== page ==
Many people perceive the Russian language as being difficult to learn, perhaps because it is written in the unfamiliar Cyrillic script or because it has more complex grammar than English. However, any familiarity with other European languages will help the Russian learner greatly, and the unique challenges of Russian are well worth the access it provides to the culture, literature and business worlds of Earth's geographically largest country.
Russian is written in a variant of the Cyrillic alphabet, which has 33 letters and is loosely based on the Greek alphabet. Most of the letters correspond to sounds that English speakers are familiar with, but there are difficult letters like ж (zh), ... (kh), щ (shch), ы (roughly y), along with ь and ъ, which are silent but influence the way other letters are pronounced.
Pronunciation and Stress
Pronunciation can be difficult at times in Russian because correct pronunciation is based on where the stress is located in the word, and Russian lacks predictable stress. Russian words each have only one long vowel, and the other vowels are shortened based on their relationship to the stressed syllable.
Russian has a system of six cases, which are endings used to show how nouns, adjectives and pronouns relate to each other within a sentence. Russian's six cases are nominative, accusative, genitive, dative, prepositional and instrumental, and it is these instead of word order (though that, too, is important) that largely determine Russian syntax.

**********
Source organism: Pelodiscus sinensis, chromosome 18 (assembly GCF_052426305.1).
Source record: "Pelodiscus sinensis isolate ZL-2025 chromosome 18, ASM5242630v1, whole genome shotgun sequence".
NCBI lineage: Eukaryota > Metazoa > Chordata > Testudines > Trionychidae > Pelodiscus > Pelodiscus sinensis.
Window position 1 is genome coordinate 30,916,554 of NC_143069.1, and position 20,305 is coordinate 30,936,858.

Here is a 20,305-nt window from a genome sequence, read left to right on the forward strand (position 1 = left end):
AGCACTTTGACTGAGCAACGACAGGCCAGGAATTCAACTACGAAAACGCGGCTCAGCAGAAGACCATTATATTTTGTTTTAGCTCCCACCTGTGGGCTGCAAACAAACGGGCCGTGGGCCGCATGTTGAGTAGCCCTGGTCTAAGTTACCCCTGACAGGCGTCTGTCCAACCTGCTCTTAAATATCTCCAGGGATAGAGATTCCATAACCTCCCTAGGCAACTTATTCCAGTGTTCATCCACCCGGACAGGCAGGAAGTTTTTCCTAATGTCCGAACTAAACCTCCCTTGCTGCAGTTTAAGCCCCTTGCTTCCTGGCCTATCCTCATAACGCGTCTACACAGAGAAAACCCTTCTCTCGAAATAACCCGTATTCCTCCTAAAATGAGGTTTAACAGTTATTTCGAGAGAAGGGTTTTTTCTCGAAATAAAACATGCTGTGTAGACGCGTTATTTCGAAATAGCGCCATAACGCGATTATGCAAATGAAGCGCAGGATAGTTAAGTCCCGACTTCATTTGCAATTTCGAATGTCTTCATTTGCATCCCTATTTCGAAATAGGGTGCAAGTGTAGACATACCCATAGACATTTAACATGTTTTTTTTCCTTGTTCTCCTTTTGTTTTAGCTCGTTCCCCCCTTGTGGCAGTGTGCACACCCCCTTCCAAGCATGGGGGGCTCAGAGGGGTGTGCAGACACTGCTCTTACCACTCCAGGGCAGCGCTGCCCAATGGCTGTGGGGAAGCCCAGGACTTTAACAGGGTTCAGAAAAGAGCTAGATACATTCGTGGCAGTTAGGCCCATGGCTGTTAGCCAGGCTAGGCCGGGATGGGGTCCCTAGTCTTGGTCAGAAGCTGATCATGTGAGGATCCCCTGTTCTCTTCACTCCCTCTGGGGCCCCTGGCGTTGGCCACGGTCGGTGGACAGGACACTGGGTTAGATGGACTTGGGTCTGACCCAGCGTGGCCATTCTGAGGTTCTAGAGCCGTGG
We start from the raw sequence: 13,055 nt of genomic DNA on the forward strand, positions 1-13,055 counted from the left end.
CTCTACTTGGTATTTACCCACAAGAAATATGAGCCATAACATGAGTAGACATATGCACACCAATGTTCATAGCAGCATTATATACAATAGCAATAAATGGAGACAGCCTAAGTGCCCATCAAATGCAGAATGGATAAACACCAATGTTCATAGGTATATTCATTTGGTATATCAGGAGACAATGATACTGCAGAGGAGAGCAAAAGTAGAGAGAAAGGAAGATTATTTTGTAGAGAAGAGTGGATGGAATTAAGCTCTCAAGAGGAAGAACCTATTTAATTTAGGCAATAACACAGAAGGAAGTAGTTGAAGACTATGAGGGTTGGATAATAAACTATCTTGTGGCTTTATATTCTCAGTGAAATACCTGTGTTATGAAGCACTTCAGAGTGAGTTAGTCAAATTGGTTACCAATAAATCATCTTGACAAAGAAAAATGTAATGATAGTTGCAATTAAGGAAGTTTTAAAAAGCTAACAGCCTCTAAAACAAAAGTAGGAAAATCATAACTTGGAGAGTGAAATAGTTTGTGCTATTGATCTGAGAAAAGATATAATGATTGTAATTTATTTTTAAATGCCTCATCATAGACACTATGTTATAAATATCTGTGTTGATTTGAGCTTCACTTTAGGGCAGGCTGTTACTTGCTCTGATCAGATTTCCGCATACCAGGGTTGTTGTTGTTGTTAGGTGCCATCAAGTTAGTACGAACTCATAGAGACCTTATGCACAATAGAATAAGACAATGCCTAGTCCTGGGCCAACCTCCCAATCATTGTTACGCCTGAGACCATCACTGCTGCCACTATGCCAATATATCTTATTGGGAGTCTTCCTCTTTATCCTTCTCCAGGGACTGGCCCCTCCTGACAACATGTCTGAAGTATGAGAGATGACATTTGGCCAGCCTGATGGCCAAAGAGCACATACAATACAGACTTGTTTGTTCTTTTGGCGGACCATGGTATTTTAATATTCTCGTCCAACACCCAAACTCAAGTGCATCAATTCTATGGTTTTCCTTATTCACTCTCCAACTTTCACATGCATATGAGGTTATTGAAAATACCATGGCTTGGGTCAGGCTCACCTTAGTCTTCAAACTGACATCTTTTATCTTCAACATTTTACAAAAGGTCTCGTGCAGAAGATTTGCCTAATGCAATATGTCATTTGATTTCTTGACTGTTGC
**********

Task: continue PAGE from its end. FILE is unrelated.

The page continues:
Russian has only three verb tenses, but Russian verbs are marked for aspect, which is unfamiliar to speakers of English. Imperfective verbs are used to talk about actions that are, were or will be in progress, while perfective verbs are used to talk about actions that were or will be completed (perfective verbs have no present tense).
Russian colloquial speech is highly efficient and leaves out many pieces of information that English speakers consider important; consider the expression "что ты?" which is an incredulous way of saying "what are you talking about?" but is composed only of the words "what" and "you." Familiarity with colloquial language will happen through time.
Any organized form of Russian learning, such as taking a class or getting a tutor will greatly decrease your difficulty. These experienced speakers can introduce information in a logical fashion and help you correct your mistakes while giving valuable learning tips.
Erik Steel is a graduate of the University of Michigan, earning his bachelor's degree in Russian. Steel has worked as writer for more than four years and has contributed content to eHow and Pluck on Demand. His work recently appeared in the literary journal "Arsenic Lobster."